Unlike the lectures, however, the experience of attending a tutorial is both intimate and interactive. While lectures encourage diligent listening and note-taking, tutorials instead encourage conversation and argumentation. A tutor embodies the socratic method by asking questions and taking stances they may not even hold, just to cause their pupil to better think through and understand their own arguments.
Both of these systems, so different from the American system, completely alter the ways in which students study and prepare. At Oxford students have almost the entire week available as unstructured free time. You can attend lectures, or not. You can join a club or sport team, or not. You could study, or not. The only thing you must absolutely do here is attend tutorials.
This lack of structure can be daunting in the amount of responsibility it shifts to the student. In order to thrive at Oxford, a student must be able to have enough self-discipline to keep a schedule of their own creation. They must enforce study habits that no one will patrol them to keep. If you succeed here, it is because you study for the sake of study, not for the sake of arbitrary grades incentivizing you along the way.
Which brings me to the largest difference of all: the grading system (or lack there of). At Oxford, you take two tests—one coming in, and one going out. That’s it. The rest of a student’s time here is dedicated to reading, writing, and speaking. This is, on the one hand, great, because it removes the over prevalent red-herring of education that is: grades. When you aren’t fighting for a letter, but rather simply to understand, the purpose of education is better internalized.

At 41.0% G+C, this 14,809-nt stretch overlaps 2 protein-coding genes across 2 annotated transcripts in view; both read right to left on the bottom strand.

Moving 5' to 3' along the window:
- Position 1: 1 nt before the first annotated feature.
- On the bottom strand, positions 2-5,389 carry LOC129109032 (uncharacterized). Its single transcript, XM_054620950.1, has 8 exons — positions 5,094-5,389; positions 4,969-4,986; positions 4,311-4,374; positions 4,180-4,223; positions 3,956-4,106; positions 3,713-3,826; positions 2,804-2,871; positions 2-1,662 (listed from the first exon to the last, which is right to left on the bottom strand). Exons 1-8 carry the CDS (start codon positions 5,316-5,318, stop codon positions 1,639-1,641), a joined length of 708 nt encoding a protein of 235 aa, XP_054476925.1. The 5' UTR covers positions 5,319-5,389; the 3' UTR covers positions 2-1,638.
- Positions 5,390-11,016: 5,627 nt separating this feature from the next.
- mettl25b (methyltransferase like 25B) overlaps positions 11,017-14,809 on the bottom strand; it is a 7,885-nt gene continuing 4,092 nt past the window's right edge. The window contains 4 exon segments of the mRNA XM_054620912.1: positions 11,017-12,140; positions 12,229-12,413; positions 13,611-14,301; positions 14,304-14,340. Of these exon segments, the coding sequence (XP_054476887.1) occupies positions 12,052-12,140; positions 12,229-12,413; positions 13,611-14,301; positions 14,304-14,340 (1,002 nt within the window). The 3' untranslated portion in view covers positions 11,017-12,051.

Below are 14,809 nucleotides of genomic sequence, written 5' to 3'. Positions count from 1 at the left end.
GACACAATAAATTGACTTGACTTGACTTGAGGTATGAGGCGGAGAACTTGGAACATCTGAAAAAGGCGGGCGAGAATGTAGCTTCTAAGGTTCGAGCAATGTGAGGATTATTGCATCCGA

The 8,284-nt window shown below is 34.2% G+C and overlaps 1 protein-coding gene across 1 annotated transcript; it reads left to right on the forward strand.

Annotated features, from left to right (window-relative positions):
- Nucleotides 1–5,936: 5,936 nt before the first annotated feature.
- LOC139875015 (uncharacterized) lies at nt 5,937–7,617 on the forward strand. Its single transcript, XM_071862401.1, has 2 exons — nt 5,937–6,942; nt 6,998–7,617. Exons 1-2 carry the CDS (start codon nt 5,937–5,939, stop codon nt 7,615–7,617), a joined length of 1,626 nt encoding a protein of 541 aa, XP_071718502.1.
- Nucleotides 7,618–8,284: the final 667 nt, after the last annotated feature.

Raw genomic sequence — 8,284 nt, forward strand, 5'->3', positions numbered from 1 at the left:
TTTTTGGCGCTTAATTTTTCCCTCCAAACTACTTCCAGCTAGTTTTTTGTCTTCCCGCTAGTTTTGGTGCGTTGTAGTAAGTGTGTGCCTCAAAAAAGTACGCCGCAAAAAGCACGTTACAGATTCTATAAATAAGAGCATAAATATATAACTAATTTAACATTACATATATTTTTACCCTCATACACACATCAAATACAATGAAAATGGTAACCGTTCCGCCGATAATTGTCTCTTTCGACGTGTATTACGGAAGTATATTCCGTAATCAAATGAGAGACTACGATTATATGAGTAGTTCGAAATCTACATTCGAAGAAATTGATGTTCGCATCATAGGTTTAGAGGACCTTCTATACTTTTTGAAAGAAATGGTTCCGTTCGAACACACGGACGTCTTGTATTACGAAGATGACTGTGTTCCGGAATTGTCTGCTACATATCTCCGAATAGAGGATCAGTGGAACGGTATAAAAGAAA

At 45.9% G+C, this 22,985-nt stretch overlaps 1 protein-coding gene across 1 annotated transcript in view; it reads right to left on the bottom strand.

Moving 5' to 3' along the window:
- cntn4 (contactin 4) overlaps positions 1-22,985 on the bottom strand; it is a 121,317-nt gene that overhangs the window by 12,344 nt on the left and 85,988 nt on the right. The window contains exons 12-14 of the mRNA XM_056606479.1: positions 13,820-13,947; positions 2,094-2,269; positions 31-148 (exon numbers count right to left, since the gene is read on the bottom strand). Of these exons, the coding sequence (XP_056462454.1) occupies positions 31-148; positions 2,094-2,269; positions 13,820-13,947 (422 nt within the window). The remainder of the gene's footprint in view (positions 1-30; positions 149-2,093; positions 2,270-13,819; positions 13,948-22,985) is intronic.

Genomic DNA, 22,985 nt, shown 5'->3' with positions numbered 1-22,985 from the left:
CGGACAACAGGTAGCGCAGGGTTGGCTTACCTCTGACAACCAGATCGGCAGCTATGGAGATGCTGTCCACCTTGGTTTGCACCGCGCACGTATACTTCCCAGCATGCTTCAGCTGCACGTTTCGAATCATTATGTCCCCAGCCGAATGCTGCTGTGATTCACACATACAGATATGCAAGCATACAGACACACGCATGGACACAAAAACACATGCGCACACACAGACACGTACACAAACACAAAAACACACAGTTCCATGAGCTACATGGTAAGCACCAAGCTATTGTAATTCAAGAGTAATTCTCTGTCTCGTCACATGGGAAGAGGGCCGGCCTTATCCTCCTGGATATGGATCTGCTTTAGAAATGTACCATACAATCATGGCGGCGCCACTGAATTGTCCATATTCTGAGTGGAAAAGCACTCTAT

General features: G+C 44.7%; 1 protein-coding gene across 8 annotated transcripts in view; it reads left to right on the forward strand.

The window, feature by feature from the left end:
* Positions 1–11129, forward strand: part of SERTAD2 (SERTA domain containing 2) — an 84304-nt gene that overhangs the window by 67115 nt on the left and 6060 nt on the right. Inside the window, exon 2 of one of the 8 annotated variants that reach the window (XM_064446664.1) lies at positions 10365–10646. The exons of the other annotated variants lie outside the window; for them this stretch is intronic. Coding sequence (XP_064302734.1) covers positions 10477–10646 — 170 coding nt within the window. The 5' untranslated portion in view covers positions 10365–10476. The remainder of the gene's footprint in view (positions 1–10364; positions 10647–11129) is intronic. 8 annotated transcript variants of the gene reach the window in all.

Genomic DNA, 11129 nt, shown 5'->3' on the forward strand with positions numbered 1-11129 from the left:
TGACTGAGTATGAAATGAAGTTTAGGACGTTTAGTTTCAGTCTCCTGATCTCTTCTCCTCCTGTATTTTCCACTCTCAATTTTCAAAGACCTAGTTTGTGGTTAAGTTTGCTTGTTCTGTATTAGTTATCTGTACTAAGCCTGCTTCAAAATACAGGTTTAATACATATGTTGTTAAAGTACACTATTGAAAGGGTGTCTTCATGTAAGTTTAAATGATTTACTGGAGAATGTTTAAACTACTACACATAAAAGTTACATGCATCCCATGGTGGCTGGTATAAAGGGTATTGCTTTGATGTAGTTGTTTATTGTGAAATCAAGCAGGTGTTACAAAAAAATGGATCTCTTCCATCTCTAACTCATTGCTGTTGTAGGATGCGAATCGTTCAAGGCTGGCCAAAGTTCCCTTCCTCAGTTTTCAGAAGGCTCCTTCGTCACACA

On the other hand, having only one test determine your grade for your entire college experience is incredibly daunting, and, needless to say, terrifying. The point of doing this is to see if you have, in fact, over the past 3 to 4 years, actually mastered your topic of study. This aim is understandable when trying to quiz myself on information learned as a freshman that I promptly forgot after taking the final. Still, despite the holistic approach this form of testing takes, I can’t say I prefer it to the American system. At least in the U.S., if I do poorly on a test, it doesn’t shape the rest of my career. I can always do better next time—the American dream!
Despite all of these academic adjustments I have had to make, not to mention the embarrassing number of phobias and faux pas I have had to overcome, my time here thus far has been resoundingly more good than bad. I have laughed to the point of tears with a shop lady over President Ford’s tendency to fall over. I have debated Hayek v. Kaynes with a handsome British man, with whom I agreed that if I could meet one person from history it would be Margaret Thatcher. I have shared anxiety with a group of English women, all of whom were also trying salsa dancing for the first time.
All in all, Oxford has been wonderful. The English have a warmth and exuberance of life that inspires and challenges. It is sad to think I only have a short time left to live here. But then again, after that short time, I can once again have Shake Shack. I guess there’s a bright side to everything.